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computer specs

Discussion in 'Hardware' started by joja, Jul 16, 2003.

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  1. joja

    joja Thread Starter

    Jun 18, 2003
    Hi all,

    I need some help. First, what is the conversion from bytes to kilobytes to gigabytes? For instance i want to know the specs to my computer (such as processor speed, memory, RAM, etc.). So I went to Propeties of C: and it listed the following:

    Used space: 3,442,704,384 bytes 3.20 GB
    Free space: 8,258,650,112 bytes 7.69 GB
    Capacity: 11,701,354,496 bytes 10.8 GB

    What does this mean? Does it mean that I have 10.8 GB of memory? Under System Properties it says 327,108 KB RAM. How much is that in MB?

    Also in F2 Setup, it states:

    System Memory: 640 KB
    Extended Memory: 319 MB
    Internal Hard Disk: 12073 MB

    Any help would be greatly appreciated in determining the specs of my computer and the measurement conversion. Any additional help would be great too.

  2. X_Gamer7


    Feb 22, 2003
    Welcome to TSG! First of all, C: is not your ram. If you want to know how much memory you have available, click Start, Settings, Control Panel. From there, go to the Icon that says "System". If you are using Windows XP, you will have to click the link that either says "Show all Icons" or "Ungroup Icons". Now that you double-clicked on the System icon, go to the Performance tab. There it will tell you exactly how much RAM is installed on your computer. If you want to see how many gigabytes of space your Hard Drive has, Click Start, then Run, then type in C:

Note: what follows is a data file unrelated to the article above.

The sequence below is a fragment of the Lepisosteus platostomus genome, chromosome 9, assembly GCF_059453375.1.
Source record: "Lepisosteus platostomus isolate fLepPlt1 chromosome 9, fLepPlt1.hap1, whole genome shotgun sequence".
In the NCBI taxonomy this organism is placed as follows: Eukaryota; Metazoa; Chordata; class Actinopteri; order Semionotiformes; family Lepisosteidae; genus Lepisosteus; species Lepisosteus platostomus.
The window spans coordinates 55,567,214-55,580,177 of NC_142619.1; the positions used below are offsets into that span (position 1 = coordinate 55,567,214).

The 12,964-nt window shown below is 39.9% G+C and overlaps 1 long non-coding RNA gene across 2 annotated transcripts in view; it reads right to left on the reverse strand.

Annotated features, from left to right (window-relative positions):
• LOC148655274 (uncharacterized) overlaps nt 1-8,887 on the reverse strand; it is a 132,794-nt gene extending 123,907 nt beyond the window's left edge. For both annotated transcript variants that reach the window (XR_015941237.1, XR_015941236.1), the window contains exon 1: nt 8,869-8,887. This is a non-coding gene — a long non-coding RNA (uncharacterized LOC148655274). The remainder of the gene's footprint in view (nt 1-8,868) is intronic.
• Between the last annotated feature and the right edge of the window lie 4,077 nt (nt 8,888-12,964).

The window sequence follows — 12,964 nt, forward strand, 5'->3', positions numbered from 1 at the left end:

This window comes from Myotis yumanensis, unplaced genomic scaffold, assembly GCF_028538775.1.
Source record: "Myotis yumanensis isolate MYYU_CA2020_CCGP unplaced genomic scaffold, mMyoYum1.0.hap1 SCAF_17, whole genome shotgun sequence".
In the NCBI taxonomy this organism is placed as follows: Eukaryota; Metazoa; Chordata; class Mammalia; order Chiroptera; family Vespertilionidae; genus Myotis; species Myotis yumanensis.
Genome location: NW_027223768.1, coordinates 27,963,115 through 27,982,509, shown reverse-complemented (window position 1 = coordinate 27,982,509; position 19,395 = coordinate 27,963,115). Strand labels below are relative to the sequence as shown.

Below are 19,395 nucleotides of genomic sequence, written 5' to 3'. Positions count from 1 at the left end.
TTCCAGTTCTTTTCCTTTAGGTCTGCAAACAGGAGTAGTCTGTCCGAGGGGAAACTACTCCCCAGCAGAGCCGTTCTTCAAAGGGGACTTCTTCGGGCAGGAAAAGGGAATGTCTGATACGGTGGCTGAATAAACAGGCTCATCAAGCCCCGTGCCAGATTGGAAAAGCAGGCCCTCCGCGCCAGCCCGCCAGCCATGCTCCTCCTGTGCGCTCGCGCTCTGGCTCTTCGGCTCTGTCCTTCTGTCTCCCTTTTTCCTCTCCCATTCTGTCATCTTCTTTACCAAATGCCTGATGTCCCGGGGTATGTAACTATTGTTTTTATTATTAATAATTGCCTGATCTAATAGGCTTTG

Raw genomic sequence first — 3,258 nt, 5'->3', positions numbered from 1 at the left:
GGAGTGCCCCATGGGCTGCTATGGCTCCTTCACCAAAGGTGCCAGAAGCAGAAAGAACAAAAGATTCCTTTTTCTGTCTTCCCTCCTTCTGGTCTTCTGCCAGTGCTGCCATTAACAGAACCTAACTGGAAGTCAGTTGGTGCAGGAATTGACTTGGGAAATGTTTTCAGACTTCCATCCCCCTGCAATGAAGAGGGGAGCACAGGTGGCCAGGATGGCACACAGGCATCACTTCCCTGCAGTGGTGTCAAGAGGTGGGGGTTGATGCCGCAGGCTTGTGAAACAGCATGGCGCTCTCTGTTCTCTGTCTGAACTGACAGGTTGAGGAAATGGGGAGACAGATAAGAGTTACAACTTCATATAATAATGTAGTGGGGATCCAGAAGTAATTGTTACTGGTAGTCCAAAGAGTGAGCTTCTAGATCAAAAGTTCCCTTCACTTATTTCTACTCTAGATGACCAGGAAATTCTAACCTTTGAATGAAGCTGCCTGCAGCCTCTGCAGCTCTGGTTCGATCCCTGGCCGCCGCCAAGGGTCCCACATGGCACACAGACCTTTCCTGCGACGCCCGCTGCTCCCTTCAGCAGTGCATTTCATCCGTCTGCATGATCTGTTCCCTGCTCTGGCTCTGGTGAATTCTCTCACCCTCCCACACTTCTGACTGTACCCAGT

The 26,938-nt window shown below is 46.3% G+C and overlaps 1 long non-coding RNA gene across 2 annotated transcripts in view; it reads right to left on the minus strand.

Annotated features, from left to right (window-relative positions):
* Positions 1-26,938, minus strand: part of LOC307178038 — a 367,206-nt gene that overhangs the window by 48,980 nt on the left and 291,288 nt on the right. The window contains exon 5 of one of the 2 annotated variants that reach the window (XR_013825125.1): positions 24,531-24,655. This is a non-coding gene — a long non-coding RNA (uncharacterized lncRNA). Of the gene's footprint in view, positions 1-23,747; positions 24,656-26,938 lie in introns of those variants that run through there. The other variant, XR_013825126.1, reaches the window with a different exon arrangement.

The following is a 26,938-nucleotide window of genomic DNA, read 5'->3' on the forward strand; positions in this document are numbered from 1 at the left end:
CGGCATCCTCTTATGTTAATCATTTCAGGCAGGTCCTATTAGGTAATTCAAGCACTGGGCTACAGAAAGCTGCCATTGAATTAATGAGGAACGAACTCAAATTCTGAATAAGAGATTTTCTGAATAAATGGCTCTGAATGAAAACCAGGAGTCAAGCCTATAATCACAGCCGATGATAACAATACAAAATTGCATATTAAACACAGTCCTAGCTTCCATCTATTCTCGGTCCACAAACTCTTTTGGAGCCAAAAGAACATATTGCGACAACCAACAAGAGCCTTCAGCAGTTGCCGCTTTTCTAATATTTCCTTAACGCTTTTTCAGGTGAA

In the left-hand side of your screen it should tell you how many gigabytes your hard drive can hold (capacity).
    Well, I hope this helps! Good luck
  3. Alex Ethridge

    Alex Ethridge

    Apr 10, 2000
    Additional input:
    • There are 8 bits in a byte
    • There are 1024 Bytes in a Kilobyte
    • There are 1,048,576 Bytes in a Meg (not an even one million)
    • There are 1,073,741,824 Bytes in a Gigabyte (not an even one billion as the hard disk manufacturers would have you believe--they lie)

    The reason for this seemingly confising scenario is simple. These are binary numbers. They are arrived at by multiplying 2x2x2x2... until you come to these numbers. That's the way binary numbers are calculated. Every time you step up another multiple of two, you have arrived at another binary number.

    That is the reason for the different numbers reported in bytes and Gigs on your hard disk.

    The terms for memory and storage space are often confused by novices. The numbers you listed are for storage (hard disk) space. Memory (Random Access Memory) is the dynamic area where your computer more or less puts its temporary notes as it works. Memory is volatile, meaning when you turn off the computer, it is flushed completely. When you turn it back on, Windows reads information from the hard disk (permanent storage space) and puts it back into RAM (memory). What you see on your screen is in RAM. When you turn off your computer, the memory is flushed and the screen goes blank.

    What you see in most machines is somewhere between one-eighth and one-half a Gigabyte of RAM. Most hard disks being sold in new computers today have between 60- and 120 Gigabytes of storage space. So, you typically have hundreds of times more disk (permanent storage) space than RAM space.
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